(New to Solar) I'm trying to run a small 5000 btu air condition in my shed on solar, Can someone tell me what I need/dont need?

TxCoolGuy94

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I'm in Texas trying to get a small ac running on my shed (trying to keep it at 75 even on a hot summer to preserve electronics). So I'm assuming that means I need a 5000 btu unit (I have a 100 sq ft shed). Also insulation, r-35 (possibly 38), sealing up the cracks, and a dehumidifier I think would help with the heat?
My question is, I've been on a scavenger hunt collecting things for this build as I find them cheap, and I'm wondering what exactly I need, and is there anything below I can keep, or should I sell? I did not intentionally grab these items, I just found them from different places.
 
Yes on insulating.
No on off-brand electronics. You surely don't need an 80A SCC when your 80W panel will put out about 4A.

You'll want a heat-pump or scroll compressor type AC unit or you're likely to get in-rush current that will over draw such a small system. The smallest units pull about 400W or 4A running, or about 40A from 12V with an inverter. So conceivably if you have enough solar input you could keep a small battery going enough to power an inverter to supply the AC unit. Figure you'll need closer to 600W of panels to do this, and even then I'm not sure it would always keep up. My pair of 215W panels are flat-mounted and I generally see about 300W max, or about 22A to 12V. If you can point directly at the sun, then figure about 80% efficiency out of your panels. It takes a LOT of 12V power to make 120VAC - about ten times.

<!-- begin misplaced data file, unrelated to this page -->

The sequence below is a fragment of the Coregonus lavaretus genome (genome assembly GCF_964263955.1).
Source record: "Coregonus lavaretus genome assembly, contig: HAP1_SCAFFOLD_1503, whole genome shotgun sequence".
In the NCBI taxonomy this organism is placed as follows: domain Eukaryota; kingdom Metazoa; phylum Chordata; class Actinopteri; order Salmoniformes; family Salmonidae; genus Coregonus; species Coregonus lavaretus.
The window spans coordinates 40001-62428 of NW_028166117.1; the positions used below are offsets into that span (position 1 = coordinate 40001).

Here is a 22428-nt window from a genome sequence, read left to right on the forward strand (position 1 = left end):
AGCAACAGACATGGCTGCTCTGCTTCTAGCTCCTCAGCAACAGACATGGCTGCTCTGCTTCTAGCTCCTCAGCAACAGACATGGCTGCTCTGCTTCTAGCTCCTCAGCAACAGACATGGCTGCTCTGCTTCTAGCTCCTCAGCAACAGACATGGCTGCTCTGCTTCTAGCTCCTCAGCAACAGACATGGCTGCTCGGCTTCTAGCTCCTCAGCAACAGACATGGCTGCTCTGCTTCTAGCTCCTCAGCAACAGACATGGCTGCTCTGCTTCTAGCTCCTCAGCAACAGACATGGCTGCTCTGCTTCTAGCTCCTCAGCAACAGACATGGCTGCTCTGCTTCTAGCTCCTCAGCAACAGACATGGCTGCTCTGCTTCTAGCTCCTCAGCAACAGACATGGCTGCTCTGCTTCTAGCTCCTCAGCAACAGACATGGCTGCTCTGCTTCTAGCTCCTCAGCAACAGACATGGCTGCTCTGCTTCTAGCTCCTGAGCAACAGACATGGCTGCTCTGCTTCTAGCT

And it doesn't make sense to me to run a 40A charger off 120VAC to power a 20A battery to run a 40A draw from a 120VAC air unit. Just run the AC direct off grid power. Perhaps some kind of switching to connect it to your solar power when available.

You're on the right track, but going to need to tweak your output estimates. Perhaps one of the old pros here will chime in with some actual recommendations of components to meet a projected daily draw.

And what about cloudy days, or early/late? It's a lot of expense when you could just plug a $200 AC unit into a wall outlet and be done with it. Air conditioning and heating are the highest draw appliances we generally run into for solar. Larger systems will generally run a 48V system on the solar side. It makes converting to 120V output a lot easier.
 
Is running power from the main house not an option?

Even a small ac still uses a significant amount of power, if we assume 500w power consumption even running 10hrs a day that's 5kwh.

To get 5kwh of usable storage would require more than 4 100ah lithium batteries, or eight 100ah lead acid batteries. The battery you linked is only 20ah, so you'd need 20 of them.

For panels, I wouldn't bother with the 80w you already have. Do you have space for a ground mount array? It's unlikely you can fit enough panels on the roof of a small shed to power the ac for any length of time, a 1000w array is around the size you would need.